Modern Cryptography is used at scale to secure information at rest and/or in transit, and recently to also secure our computations. This course is a graduate-level introduction to the foundations of modern cryptography. It is also open to advanced undergraduates. We will cover basic cryptographic tools, discuss their applications and instantiations, and introduce a formal mathematical framework to rigorously argue about security.
In particular, the tools covered will include pseudorandom generators, pseudorandom functions, symmetric-key encryption, message-authentication codes, digital signatures, public-key encryption, and hash functions, along with a small sampling of advanced topics like zero-knowledge proofs and fully-homomorphic encryption. For each of these tools, will learn how to mathematically define security, their use-cases in practice. We will also study their constructions from different computational hardness assumptions like the discrete-log problem, the factoring problem, and the plausible quantum-hard problem of learning-with-errors. We may briefly cover applications of these tools for blockchain settings.
Pre-requisites: There are no formal pre-requisites and the course will not assume any prior background in cryptography. However, basic mathematical maturity is expected; exposure to undergraduate-level probability, elementary number/group theory, proofs by contradiction, and hardness reductions (in complexity theory) is highly recommended. Please discuss with the instructor in case of any gaps in your background.
Course Materials: The class will be self-contained, but the following is a continually expanding list of good resources for supplementary reading:
The credits (100%) are broken down as follows:
Homework Assignments: The assignment will be posted on Fridays at 11:59pm and will be due within a week. The solutions must be typeset in LATEX and submitted as a pdf. Please see the schedule below for release and due dates for homeworks.
Final project: Students can form groups of two. Each group will be assigned a topic along with suggestions of 1-2 research papers on that topic. The group is expected to submit a 3-5 page report (typeset in LATEX) along with a 30 mins in-class presentation on their findings. The format for the report and presentations will be discussed in class. Students are encouraged to choose a topic from this pre-populated list. Students can propose their own topic but instructor approval is required.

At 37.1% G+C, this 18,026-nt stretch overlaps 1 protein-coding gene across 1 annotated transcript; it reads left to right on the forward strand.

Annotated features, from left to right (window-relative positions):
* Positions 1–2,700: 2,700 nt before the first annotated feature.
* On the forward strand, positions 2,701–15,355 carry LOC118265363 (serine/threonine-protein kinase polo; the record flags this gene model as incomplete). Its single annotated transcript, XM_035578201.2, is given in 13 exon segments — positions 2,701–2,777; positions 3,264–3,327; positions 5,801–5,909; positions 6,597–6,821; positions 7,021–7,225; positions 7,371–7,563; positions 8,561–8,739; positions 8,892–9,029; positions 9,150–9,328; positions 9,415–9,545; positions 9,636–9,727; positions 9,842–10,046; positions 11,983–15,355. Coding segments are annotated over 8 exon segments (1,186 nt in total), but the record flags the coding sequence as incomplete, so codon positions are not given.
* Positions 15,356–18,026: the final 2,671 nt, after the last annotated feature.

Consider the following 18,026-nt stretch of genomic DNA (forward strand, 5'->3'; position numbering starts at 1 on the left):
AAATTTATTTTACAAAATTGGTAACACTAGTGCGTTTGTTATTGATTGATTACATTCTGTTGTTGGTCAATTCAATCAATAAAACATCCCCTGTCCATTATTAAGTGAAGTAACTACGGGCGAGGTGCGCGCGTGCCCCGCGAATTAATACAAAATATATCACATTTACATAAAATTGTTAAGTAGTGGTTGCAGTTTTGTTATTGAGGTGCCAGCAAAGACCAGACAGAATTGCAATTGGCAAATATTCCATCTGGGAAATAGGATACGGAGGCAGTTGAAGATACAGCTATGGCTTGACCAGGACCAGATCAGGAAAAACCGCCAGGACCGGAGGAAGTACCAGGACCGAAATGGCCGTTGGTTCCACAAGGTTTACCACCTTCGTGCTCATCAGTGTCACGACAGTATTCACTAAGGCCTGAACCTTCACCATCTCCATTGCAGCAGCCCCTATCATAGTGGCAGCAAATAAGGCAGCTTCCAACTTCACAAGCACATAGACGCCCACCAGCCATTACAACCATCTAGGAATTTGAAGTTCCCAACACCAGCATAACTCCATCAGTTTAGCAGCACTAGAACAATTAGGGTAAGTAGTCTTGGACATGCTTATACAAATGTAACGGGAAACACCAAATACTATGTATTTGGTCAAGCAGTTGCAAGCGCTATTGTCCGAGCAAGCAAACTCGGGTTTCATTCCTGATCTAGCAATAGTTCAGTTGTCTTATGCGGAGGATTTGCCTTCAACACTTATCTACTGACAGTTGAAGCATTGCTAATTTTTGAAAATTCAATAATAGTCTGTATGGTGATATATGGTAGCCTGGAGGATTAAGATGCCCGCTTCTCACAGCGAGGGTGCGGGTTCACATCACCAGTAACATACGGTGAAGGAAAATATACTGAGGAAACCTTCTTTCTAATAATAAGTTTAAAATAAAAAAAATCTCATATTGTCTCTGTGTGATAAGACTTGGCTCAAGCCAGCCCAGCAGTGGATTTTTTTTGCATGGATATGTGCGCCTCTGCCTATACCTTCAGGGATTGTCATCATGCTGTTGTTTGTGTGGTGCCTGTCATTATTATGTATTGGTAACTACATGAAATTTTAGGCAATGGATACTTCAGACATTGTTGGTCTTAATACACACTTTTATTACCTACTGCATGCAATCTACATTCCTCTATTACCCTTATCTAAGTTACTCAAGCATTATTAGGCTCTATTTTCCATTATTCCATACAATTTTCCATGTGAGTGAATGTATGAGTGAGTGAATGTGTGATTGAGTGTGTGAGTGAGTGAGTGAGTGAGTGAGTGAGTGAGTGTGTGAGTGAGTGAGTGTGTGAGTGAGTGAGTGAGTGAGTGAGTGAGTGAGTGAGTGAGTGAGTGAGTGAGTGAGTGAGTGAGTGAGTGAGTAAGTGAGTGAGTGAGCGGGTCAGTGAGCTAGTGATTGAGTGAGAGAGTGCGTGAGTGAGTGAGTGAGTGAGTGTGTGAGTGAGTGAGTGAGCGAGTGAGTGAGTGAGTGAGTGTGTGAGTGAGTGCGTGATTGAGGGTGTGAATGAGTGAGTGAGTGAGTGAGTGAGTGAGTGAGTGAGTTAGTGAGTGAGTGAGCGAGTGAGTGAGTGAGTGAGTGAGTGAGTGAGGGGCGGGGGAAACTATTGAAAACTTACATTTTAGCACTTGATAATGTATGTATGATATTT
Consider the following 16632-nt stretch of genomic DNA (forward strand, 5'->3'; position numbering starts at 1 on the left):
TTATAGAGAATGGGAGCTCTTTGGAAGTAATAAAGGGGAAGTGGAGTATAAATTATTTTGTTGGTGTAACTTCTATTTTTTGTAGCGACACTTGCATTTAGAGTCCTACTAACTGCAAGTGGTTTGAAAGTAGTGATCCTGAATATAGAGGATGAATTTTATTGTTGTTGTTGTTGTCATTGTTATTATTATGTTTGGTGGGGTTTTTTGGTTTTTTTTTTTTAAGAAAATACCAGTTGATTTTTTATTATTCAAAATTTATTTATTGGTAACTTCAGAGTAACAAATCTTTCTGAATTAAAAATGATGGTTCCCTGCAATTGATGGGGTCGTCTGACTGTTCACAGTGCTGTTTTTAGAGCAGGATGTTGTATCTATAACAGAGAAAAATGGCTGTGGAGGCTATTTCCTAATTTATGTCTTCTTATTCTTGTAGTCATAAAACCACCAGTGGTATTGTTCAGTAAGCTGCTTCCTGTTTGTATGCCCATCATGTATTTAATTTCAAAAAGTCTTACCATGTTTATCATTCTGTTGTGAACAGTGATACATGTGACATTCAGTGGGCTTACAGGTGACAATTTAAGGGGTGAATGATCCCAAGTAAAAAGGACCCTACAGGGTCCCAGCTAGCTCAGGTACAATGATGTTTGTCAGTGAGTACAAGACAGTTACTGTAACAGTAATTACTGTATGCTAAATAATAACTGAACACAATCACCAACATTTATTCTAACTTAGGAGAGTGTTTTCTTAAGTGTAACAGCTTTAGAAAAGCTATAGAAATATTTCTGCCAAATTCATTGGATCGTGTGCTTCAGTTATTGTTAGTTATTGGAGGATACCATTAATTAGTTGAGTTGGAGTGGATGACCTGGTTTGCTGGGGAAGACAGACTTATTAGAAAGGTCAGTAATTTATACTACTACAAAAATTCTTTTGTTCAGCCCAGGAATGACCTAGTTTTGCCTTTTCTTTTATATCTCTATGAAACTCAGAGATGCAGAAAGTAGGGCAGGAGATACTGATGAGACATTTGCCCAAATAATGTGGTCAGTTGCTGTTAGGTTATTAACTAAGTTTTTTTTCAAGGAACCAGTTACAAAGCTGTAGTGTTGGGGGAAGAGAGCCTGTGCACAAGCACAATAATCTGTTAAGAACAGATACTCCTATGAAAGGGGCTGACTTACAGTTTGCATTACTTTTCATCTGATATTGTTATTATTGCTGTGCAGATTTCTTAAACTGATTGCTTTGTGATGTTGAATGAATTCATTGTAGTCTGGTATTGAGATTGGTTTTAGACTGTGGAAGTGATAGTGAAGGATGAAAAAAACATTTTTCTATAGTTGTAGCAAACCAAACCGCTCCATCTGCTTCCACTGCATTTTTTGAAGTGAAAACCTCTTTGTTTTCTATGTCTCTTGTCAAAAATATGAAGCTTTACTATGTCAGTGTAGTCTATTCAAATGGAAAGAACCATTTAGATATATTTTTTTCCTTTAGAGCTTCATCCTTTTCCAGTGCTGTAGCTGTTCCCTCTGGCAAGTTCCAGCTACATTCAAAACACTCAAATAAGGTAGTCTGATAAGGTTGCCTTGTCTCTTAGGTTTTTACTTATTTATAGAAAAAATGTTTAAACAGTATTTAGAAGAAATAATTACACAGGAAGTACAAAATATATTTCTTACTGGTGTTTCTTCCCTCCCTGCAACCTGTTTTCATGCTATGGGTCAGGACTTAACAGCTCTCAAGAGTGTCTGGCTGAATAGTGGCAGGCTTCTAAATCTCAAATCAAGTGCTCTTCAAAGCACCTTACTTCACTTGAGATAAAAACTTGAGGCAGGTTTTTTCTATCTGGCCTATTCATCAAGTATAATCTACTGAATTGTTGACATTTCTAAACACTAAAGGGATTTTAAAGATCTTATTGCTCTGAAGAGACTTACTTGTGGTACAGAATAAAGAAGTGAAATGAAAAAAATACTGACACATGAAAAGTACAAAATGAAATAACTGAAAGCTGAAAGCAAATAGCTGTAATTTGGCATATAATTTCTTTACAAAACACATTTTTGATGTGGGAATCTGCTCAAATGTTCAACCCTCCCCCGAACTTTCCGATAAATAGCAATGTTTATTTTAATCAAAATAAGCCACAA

Class participation: To encourage class participation, each student is required to provide reviews on three student presentations. Once the schedule for the presentations is out, students can sign up for presentations they want to review. Each review must be about 1000 words (less is acceptable), and must demonstrate your understanding of the presentation's content, highlight positive aspects about the presentation, and suggest improvements that can be undertaken by the group. The reviews will be made available to the presenters in anonymized form at the end of the semester. Please be positive and constructive in your reviews!
Late Submissions: Late submissions are highly discouraged. In case of any emergencies, please immediately consult with the instructor. The decision on accepting late submissions and/or the penalty imposed will lie solely with the instructor.
Academic Integrity: For homework assignments, students are encouraged to discuss homework problems (in groups of at most two) but are expected to write solutions independently. The name of the collaborator must be indicated. Additionally, the students are expected to adhere to KSoC's academic code of conduct outlined here, Please also look at the semester guidelines by CoE and KSoC as outlined here and here.
Throughout the course, we will make progress towards achieving the following five (+ two bonus) learning outcomes through lectures and other evaluation components:
Following is a tentative schedule for the semester. It is meant to give you an idea of the topics, but note that some of the topics may be altered depending on the pace and comfort of the class.
|1||8/22/23||Course Organization||Learn LATEX, Overleaf|
|8/24/23||One-time Pad, Computational Security|
|8/31/23||Pseudorandomness 2||HW1 open|
|9/7/23||Pseudorandomness 4||HW1 due|
|4||9/12/23||Symmetric-key Encryption 1|
|8/14/23||Symmetric-key Encryption 2||HW2 open|
|5||9/19/23||Message Authentication and Hash Functions 1|
|9/21/23||Message Authentication and Hash Functions 2||HW2 due|
|6||9/26/23||Digital Signatures 1|
|9/28/23||Digital Signatures 2|
|9||10/17/23||Public-Key Encryption 1|
|10/19/23||Public-Key Encryption 2||HW3 open|
|10||10/24/23||Zero-Knowledge Proofs 1|
|10/26/23||Zero-Knowledge Proofs 2||HW3 due|
|11/2/23||Blockchains 2||HW4 open|
|12||11/7/23||Advanced Topics 1 (Fully-homomorphic encryption)|
|11/9/23||Advanced Topics 2 (Program Obfuscation)||HW4 due|
|13||11/14/23||Student Presentations 1|
|11/16/23||Student Presentations 2|
|14||11/21/23||Student Presentations 3|
|11/23/23||No Class due to Thanksgiving Day|
|15||11/28/23||Student Presentations 4|
|11/30/23||Student Presentations 5|
|16||12/5/23||Student Presentations 6|
|12/7/23||Student Presentations 7||Final reports due|